Healthcare News & Insights

New trend: Hospitals are changing to accommodate obese patient population

Obese man's waistNowadays, most hospitals place a high priority on improving patient satisfaction. Happier patients translate to happier customers who tell two friends and so on. But there’s one patient population who may not be happy with their hospital stays unless you’ve altered your facility recently – obese patients. 

If you haven’t made any physical accommodations to your facility yet, you’re going to need to soon. It’s a trend right now with hospitals. More and more are altering their patient rooms, buying new equipment, even building new wings to better accommodate this important patient population.

A 2014 survey of hospitals nationwide by Novation LLC, found a quarter of respondents had made renovations to accommodate morbidly obese patients in the past year.

It’s clear why, when you face the facts that more than one-third (35.7%) of adults are considered to be obese and 6.3% have extreme obesity, according to The National Institute of Diabetes and Digestive and Kidney Diseases.

Often morbidly obese patients will put off going to the doctor and getting certain health tests because of their weight, so when your facility gets them, they’re much sicker. And they need special equipment like larger and sturdier beds and wheelchairs, special heavy duty lifts, longer needles for drawing blood, larger pressure cuffs, special imaging equipment, bigger operating tables, etc.

5 changes worth making

Altering your facility isn’t cheap – specialized equipment comes with higher price tag – but it’ll pay off in the long run. And you don’t have to fix every room, but you should alter a few rooms on every floor/specialty area.

Here are five things from ConscienHealth you can do to make obese patients easier to treat, more comfortable with their stay and safer:

  1. Make doorways in patient rooms and bathrooms wider to accommodate wider beds, walkers and wheelchairs.
  2. Replace toilets with larger, sturdier ones that can safely hold excessive weight.
  3. Purchase beds and furniture that are specifically designed to accommodate morbidly obese patients.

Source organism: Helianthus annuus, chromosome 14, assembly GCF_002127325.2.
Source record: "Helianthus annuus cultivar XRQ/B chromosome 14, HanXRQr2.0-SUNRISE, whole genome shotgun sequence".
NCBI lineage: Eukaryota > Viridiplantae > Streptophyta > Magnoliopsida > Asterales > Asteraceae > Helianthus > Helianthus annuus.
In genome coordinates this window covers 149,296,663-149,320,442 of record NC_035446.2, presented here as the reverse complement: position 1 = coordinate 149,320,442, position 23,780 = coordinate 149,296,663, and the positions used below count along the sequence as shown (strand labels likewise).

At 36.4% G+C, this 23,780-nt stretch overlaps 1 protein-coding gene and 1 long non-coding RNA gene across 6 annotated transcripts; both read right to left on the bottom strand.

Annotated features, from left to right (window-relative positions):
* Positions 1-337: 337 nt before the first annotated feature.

4. Acquire lifts made to safely move and transfer morbidly obese patients. Not only will they keep your patients safe, they will help protect your staff from injuring themselves.
  5. Purchase proper diagnostic equipment that can accommodate excessive weight such as scales, larger blood pressure cuffs, CT scanner, etc. There’s nothing more humiliating than taking obese patients down to the loading dock to get weighed (which has been done) because you don’t have a scale to accommodate them.

Routine patients

Making these changes is a necessity now that hospitals see morbidly obese patients routinely.

St. Joseph’s Hospital in Tampa, FL, on average treats patients who weigh more than 400 lbs. once a week. And while patients who weigh more than 600 lbs. are a rarity, the facility’s still prepared to treat them.

When St. Joseph’s unveiled its new emergency room, what stood out was its treatment room for obese patients that included a larger bed, floor-mounted toilets and scales, and a lift that can hoist a person weighing almost 1,000 lbs.

When Parkland Hospital in Dallas was remodeled, it was done with the obese patient population in mind.

“The bariatric population” – typically defined as patients having a body mass index of 40 or higher – “wasn’t an afterthought,” said Kathy Harper, vice president of clinical coordination, new campus construction, at Parkland, in a New York Times article. “They’re a very special population. We thought a lot about their needs and how to accommodate them.”

Now, each one of the 862 single-patient rooms in the new 17-story tower can accommodate obese patients.

“Most hospitals we are building are providing an increasingly larger percentage of rooms that can accommodate the larger person,” said Nancy Connolly, a senior executive at Hammes Company, a hospital consulting group, in the same article. “In the last five to 10 years, maybe two rooms could accommodate them. Now, 15% to 20% of rooms can accommodate them.”

It wasn’t just obese patients Parkland Hospital kept in mind for its redesign. It also thought about obese visitors. Chairs in each room can hold a 400-lb person, and the love seats in each room unfold into visitors’ beds that can support 750 lbs.



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